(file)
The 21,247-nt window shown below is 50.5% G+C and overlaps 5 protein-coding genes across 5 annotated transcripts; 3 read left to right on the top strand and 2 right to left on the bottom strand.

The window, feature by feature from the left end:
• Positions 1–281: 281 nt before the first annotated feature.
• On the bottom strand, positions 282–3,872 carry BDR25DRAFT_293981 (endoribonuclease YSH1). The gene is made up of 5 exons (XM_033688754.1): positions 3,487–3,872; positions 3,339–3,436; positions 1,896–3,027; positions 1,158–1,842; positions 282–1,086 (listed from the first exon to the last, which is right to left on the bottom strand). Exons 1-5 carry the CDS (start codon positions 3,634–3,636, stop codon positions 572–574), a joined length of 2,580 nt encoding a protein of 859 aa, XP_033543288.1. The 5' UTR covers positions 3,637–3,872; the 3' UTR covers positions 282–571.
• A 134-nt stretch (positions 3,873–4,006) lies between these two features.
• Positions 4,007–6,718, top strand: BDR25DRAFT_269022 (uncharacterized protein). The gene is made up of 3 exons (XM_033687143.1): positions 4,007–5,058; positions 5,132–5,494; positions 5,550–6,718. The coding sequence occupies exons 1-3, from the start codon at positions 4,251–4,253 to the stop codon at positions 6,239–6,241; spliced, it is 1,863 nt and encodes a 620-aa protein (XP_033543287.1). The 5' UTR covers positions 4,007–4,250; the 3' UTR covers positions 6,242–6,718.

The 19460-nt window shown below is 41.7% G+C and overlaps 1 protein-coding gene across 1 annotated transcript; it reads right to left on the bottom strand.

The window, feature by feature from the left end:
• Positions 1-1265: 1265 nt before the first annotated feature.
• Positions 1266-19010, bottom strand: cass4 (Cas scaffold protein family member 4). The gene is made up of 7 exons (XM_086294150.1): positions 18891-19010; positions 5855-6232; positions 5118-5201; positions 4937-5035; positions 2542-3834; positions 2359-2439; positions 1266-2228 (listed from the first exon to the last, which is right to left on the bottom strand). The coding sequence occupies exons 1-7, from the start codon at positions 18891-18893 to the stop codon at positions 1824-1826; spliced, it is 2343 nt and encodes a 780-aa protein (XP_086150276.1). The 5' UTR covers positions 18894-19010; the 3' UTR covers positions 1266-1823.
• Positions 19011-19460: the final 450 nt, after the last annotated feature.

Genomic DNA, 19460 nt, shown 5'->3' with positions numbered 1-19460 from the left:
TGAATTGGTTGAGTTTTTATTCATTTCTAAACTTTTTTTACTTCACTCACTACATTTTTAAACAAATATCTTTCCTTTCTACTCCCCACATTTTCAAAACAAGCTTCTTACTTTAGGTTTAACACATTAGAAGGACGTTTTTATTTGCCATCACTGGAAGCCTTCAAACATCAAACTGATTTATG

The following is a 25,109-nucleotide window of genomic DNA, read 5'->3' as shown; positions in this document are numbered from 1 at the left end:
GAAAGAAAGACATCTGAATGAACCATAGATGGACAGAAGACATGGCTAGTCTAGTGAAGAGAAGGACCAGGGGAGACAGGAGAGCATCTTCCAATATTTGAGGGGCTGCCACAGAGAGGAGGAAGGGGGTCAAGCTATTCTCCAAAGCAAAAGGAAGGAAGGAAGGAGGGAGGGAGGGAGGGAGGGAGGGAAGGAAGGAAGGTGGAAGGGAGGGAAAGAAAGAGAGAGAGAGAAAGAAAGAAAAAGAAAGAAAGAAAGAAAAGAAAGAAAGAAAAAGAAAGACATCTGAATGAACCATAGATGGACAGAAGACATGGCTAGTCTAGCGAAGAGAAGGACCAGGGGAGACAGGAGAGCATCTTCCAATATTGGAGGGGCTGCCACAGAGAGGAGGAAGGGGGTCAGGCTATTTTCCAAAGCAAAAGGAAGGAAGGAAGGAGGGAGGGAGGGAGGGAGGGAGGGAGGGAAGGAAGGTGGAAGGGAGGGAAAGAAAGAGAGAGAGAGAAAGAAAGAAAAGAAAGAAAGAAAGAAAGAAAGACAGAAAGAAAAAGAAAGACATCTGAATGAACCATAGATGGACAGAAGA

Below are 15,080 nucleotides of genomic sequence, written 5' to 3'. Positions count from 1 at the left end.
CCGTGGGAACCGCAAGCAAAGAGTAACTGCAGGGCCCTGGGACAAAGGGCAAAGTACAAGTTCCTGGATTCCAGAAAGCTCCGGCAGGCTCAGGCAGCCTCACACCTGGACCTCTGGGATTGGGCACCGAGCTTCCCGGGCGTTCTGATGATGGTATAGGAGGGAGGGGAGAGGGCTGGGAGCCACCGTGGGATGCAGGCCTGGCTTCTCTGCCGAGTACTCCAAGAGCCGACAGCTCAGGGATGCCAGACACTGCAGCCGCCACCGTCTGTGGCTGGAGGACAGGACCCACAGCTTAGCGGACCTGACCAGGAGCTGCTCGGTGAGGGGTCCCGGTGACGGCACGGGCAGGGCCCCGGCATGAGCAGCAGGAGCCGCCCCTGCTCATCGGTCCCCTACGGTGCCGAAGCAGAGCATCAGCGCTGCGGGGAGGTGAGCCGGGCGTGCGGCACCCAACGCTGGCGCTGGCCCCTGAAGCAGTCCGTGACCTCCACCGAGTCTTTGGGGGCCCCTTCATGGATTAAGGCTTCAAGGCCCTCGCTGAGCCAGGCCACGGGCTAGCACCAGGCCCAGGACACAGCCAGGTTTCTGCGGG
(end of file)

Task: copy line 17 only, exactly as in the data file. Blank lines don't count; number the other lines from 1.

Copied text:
CCGTGGGAACCGCAAGCAAAGAGTAACTGCAGGGCCCTGGGACAAAGGGCAAAGTACAAGTTCCTGGATTCCAGAAAGCTCCGGCAGGCTCAGGCAGCCTCACACCTGGACCTCTGGGATTGGGCACCGAGCTTCCCGGGCGTTCTGATGATGGTATAGGAGGGAGGGGAGAGGGCTGGGAGCCACCGTGGGATGCAGGCCTGGCTTCTCTGCCGAGTACTCCAAGAGCCGACAGCTCAGGGATGCCAGACACTGCAGCCGCCACCGTCTGTGGCTGGAGGACAGGACCCACAGCTTAGCGGACCTGACCAGGAGCTGCTCGGTGAGGGGTCCCGGTGACGGCACGGGCAGGGCCCCGGCATGAGCAGCAGGAGCCGCCCCTGCTCATCGGTCCCCTACGGTGCCGAAGCAGAGCATCAGCGCTGCGGGGAGGTGAGCCGGGCGTGCGGCACCCAACGCTGGCGCTGGCCCCTGAAGCAGTCCGTGACCTCCACCGAGTCTTTGGGGGCCCCTTCATGGATTAAGGCTTCAAGGCCCTCGCTGAGCCAGGCCACGGGCTAGCACCAGGCCCAGGACACAGCCAGGTTTCTGCGGG